Okay, even if we don’t see eye to eye on whether or not debit cards are as secure as credit cards, there are the other perks that make cards worth considering. To name a few:
- Roadside assistance
- Trip delay insurance
- Baggage delay insurance
- Lost luggage reimbursement
- Trip cancellation/disruption
- Travel emergency assistance
- Complimentary airport lounge service
- Global Entry/TSA Pre✔®
- Extended warranty protection
- Purchase protection
These card benefits will vary. You may not want or need all those benefits, but good luck trying to get your debit card to offer even half that list. And, yes, I have had need to utilize some of these perks before. They really do work.
So, Are Credit Cards Bad?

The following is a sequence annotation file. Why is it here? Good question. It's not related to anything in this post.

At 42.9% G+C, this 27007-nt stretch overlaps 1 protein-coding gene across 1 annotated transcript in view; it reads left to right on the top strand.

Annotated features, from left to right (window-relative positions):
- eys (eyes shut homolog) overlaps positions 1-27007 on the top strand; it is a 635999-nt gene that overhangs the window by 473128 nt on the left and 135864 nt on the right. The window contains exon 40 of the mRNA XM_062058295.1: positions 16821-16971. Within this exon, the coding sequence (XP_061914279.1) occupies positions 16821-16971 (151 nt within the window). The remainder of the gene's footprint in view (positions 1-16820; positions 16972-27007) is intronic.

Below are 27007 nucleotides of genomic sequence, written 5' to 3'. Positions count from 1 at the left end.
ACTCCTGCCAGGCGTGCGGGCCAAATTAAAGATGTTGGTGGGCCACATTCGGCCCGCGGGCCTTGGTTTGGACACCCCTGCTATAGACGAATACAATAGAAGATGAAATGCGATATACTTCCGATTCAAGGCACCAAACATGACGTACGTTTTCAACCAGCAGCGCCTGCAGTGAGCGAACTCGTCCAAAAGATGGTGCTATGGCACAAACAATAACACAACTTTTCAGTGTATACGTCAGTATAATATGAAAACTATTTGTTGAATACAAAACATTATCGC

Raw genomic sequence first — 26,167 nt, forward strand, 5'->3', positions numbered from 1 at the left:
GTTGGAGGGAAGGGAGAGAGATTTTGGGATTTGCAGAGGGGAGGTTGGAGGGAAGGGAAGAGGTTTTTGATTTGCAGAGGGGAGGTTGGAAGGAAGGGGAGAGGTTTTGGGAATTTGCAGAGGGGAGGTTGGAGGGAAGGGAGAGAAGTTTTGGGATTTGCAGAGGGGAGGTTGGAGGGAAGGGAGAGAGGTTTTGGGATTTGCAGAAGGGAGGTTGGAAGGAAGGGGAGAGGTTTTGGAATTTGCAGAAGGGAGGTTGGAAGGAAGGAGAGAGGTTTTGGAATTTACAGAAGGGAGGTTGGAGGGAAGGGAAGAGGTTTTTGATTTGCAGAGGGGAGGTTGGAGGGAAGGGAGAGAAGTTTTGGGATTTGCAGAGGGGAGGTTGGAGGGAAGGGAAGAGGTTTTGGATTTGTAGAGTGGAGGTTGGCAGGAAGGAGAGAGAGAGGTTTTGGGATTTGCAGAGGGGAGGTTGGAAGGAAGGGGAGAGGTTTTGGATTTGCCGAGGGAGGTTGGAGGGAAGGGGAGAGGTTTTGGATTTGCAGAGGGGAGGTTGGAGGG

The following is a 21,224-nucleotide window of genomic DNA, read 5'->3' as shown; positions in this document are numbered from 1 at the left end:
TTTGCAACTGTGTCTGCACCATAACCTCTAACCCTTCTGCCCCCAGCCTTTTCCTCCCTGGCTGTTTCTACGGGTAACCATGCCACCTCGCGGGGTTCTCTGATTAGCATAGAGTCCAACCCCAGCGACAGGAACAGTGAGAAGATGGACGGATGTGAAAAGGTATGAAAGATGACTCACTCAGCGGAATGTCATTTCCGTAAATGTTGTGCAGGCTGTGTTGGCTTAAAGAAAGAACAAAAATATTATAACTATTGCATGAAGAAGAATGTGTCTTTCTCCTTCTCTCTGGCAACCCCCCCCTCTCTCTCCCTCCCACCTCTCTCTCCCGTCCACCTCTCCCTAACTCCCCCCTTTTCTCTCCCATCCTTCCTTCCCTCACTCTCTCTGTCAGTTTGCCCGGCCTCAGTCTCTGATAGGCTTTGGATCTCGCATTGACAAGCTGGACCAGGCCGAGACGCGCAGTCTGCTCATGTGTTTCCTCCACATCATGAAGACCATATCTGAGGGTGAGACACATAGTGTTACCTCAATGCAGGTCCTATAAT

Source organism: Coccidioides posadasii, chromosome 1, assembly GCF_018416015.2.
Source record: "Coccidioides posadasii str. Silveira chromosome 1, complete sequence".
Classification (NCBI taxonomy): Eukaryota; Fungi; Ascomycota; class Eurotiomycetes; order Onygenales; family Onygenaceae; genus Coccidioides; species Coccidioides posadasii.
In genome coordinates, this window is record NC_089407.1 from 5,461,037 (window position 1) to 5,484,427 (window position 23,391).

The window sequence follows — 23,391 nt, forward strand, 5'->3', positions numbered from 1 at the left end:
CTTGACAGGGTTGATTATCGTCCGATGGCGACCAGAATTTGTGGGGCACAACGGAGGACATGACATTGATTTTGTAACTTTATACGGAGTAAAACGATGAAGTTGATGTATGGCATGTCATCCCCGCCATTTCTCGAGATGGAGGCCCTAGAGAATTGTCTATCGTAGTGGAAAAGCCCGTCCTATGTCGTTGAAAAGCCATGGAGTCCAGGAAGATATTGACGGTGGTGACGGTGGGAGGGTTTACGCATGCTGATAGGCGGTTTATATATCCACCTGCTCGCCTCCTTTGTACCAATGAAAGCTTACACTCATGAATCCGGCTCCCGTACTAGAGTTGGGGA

You need to make that decision for yourself. If you know you have poor discipline with money management, then you would be better off following Dave Ramsey’s advice.
According to Value Penguin” “Americans owe $807 billion across almost 506 million card accounts.” Don’t fall victim to credit card debt.
I don’t have anything against Dave Ramsey. He’s an intelligent person who has built an empire off his financial philosophy. He has a clearly defined market, and he’s learned how to capitalize off his formula. I’ll raise my glass to his success.
The right approach to credit cards, in my opinion, is more individualized. If you have proven to yourself you can be responsible with credit, I think it is perfectly reasonable to leverage the perks. Make the credit cards work for you. No, you will never become substantially wealthier as a result of racking up points, but if racking up points is happening in the background, if you faithfully pay your balance every month, you can come to think of those rewards as compensation for being a good financial manager.
What say you? Do you use credit cards? Why or why not? And if you have chosen not to use credit cards, what was your reason for it?